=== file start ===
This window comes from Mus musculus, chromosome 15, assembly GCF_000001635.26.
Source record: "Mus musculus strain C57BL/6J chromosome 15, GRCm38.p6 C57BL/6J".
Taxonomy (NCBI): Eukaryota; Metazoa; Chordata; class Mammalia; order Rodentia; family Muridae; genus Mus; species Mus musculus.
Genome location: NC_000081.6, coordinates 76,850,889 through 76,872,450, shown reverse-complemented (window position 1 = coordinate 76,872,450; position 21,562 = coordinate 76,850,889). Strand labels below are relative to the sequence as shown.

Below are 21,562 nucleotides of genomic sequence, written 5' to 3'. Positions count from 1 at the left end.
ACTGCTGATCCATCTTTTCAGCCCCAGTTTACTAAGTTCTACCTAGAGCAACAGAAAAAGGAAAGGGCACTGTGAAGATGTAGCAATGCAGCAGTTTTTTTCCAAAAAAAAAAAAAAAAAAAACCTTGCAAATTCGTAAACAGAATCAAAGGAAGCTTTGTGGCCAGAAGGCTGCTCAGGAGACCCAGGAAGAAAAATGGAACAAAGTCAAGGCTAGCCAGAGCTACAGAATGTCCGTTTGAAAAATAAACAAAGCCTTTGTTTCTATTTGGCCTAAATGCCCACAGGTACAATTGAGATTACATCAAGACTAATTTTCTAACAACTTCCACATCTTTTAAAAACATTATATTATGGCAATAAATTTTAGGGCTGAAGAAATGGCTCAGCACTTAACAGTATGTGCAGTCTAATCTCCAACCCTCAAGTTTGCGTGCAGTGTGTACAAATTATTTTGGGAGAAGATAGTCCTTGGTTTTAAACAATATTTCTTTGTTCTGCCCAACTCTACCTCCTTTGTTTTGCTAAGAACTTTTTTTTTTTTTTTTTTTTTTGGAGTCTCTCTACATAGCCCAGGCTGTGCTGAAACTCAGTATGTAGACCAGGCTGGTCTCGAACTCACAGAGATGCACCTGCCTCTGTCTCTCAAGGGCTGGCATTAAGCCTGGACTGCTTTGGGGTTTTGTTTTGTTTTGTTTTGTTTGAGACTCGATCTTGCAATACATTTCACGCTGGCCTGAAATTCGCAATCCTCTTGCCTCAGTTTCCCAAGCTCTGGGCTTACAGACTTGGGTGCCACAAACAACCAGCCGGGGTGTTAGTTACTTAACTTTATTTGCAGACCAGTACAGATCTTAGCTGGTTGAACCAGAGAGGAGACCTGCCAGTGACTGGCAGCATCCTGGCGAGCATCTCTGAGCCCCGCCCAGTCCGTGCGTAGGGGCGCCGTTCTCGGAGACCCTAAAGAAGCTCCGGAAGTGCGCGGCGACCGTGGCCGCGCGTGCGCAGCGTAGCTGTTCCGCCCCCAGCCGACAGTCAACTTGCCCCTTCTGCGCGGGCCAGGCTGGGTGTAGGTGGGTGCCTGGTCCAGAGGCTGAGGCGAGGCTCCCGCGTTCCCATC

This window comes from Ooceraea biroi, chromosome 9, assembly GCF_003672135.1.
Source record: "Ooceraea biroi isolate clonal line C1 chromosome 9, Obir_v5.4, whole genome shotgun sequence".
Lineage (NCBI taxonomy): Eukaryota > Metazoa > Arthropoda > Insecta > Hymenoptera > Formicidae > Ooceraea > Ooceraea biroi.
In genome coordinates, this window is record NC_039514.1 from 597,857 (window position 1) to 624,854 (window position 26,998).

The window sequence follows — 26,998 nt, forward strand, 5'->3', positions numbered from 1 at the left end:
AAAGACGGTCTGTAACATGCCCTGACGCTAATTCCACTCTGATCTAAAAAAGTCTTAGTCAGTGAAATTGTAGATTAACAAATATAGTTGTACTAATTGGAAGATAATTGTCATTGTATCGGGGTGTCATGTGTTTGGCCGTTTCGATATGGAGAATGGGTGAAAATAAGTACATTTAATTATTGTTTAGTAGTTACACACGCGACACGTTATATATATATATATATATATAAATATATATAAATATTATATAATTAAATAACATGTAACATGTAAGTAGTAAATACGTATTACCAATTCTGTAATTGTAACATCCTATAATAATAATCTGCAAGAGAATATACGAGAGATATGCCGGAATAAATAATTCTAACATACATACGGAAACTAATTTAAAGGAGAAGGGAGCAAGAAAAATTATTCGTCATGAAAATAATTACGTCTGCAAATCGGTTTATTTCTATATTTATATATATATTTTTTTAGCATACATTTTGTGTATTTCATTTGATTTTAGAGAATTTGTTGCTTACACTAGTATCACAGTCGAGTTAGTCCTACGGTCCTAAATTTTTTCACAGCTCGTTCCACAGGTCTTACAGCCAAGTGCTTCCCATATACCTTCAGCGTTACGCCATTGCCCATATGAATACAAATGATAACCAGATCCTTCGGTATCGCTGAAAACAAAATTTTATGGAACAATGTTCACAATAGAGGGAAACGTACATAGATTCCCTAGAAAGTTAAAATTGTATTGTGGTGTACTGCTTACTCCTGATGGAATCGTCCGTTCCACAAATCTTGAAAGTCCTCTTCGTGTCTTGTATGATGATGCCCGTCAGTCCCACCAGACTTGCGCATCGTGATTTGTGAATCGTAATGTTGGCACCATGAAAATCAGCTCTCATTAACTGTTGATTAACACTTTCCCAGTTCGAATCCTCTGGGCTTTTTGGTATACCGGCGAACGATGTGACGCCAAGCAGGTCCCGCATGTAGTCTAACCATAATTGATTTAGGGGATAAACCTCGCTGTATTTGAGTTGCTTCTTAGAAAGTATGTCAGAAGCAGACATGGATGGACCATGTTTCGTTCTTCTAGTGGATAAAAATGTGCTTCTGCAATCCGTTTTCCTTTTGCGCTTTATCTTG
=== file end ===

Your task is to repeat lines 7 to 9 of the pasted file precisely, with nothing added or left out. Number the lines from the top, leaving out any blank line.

This window comes from Ooceraea biroi, chromosome 9, assembly GCF_003672135.1.
Source record: "Ooceraea biroi isolate clonal line C1 chromosome 9, Obir_v5.4, whole genome shotgun sequence".
Lineage (NCBI taxonomy): Eukaryota > Metazoa > Arthropoda > Insecta > Hymenoptera > Formicidae > Ooceraea > Ooceraea biroi.